One of the first things I do on a used boat is change all the fluids. The second thing I do is add a sea strainer. Here’s why. A sea strainer filters the cooling water before it goes into the engine. It catches any debris large enough to clog up your cooling system, which would cause your engine to overheat. They’re an absolute must for anyone who runs in salt water, the Great Lakes, and anywhere where there’s a lot of vegetation or junk in the water. Which is pretty much everywhere, right?
I’ve bought a couple of different kinds, but I always get one with a see-through lid or housing. That way, you can spot any debris build up inside. If the strainer starts getting clogged, you just take off the lid, remove the screen, clean it, pop it back in, and you’re on your way. It’s a quick process, easy, and practical.
Strainers will not stop sand from getting into your engine. Any strainer with a filtration medium that small would clog so often you’d have to clean it every mile or so. It does prevent larger bits from entering, which can prolong the life of the raw-water pump impeller, a hopelessly fragile rubber piece that must be replaced about once every boating season as it is.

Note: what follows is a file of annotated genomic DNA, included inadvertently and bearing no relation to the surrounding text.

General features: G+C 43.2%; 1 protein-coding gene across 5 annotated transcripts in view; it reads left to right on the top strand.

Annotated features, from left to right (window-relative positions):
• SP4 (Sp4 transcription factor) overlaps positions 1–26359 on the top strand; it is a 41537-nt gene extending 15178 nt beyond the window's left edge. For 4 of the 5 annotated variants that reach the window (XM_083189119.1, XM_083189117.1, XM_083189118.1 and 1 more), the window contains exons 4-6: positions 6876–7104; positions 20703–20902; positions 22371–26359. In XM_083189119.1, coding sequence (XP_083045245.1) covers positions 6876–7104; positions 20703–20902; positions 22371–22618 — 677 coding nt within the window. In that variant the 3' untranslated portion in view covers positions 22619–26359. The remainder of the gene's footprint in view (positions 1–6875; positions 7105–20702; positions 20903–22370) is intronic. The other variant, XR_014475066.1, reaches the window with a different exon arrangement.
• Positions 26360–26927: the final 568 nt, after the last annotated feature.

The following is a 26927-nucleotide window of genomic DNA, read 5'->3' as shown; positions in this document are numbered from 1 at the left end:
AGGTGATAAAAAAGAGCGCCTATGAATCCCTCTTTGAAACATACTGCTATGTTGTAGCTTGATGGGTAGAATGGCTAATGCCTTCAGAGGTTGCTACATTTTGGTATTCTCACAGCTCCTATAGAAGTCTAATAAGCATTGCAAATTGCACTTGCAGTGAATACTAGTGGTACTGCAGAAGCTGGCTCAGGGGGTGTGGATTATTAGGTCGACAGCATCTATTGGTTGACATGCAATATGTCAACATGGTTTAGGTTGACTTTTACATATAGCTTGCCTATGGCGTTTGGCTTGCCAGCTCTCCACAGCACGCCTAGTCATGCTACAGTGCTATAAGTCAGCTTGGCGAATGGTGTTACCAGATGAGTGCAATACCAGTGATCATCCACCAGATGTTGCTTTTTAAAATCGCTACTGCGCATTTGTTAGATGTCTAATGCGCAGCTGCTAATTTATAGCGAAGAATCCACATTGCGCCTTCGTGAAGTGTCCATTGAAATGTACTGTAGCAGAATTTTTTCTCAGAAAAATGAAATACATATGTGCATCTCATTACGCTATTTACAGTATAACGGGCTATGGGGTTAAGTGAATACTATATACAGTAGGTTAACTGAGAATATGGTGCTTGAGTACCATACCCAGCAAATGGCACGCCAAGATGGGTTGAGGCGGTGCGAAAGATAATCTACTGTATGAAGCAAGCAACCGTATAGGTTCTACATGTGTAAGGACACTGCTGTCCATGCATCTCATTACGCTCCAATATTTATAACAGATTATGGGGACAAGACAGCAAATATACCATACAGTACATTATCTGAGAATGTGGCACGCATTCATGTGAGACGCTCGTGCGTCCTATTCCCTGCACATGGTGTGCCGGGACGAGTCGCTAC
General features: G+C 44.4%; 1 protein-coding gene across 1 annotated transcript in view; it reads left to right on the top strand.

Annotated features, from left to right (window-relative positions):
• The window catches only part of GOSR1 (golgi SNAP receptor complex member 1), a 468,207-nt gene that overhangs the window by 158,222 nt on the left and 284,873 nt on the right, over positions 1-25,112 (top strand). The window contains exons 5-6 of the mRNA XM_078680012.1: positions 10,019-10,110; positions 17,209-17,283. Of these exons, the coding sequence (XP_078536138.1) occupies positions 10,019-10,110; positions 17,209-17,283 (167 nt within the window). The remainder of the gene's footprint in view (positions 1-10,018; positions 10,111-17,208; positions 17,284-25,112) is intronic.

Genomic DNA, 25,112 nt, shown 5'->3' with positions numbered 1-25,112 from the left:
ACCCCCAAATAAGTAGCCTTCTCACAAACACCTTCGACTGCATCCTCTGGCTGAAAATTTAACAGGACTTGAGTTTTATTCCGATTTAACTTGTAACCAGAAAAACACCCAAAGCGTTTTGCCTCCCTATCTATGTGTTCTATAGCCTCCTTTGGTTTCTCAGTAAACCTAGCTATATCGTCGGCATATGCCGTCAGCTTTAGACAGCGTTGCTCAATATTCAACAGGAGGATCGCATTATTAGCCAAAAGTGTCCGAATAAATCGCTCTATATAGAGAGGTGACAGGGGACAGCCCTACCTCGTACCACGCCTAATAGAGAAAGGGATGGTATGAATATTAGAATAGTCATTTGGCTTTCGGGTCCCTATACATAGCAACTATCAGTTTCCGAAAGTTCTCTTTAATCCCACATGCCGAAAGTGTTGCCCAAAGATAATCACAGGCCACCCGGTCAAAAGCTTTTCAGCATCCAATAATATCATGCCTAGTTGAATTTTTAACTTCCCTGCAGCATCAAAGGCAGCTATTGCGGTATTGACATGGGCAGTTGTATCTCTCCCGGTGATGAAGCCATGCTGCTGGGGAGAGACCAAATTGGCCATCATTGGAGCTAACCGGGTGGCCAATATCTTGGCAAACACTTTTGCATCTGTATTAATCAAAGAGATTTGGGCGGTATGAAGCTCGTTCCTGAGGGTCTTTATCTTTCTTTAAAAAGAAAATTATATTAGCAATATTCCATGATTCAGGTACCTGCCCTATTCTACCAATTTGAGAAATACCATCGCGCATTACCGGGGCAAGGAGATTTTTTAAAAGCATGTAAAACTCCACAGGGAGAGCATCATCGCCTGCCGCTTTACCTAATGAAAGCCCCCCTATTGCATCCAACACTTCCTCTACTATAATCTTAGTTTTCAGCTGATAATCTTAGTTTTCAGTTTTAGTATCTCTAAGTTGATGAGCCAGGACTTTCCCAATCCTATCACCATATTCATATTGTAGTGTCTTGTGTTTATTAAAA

The point is, you want to replace the impeller at your convenience, not when it breaks. If it disintegrates, it sends pieces throughout the engine’s cooling systems for oil, fuel, and power steering. Then you have to remove all the hoses and find all those bits to keep them from clogging those fluid coolers.
Installation is no fun. You’ll be down in the bilge, and it seems you always need a part you don’t have, so you have to get out of the boat, clean up, drive to the marine store, drive home, and work on the boat some more until you discover you need yet more tools or more parts from the marine store. Repeat this process at three times and you have a realistic picture of what it will take to install the strainer. But it will be worth it in the long run.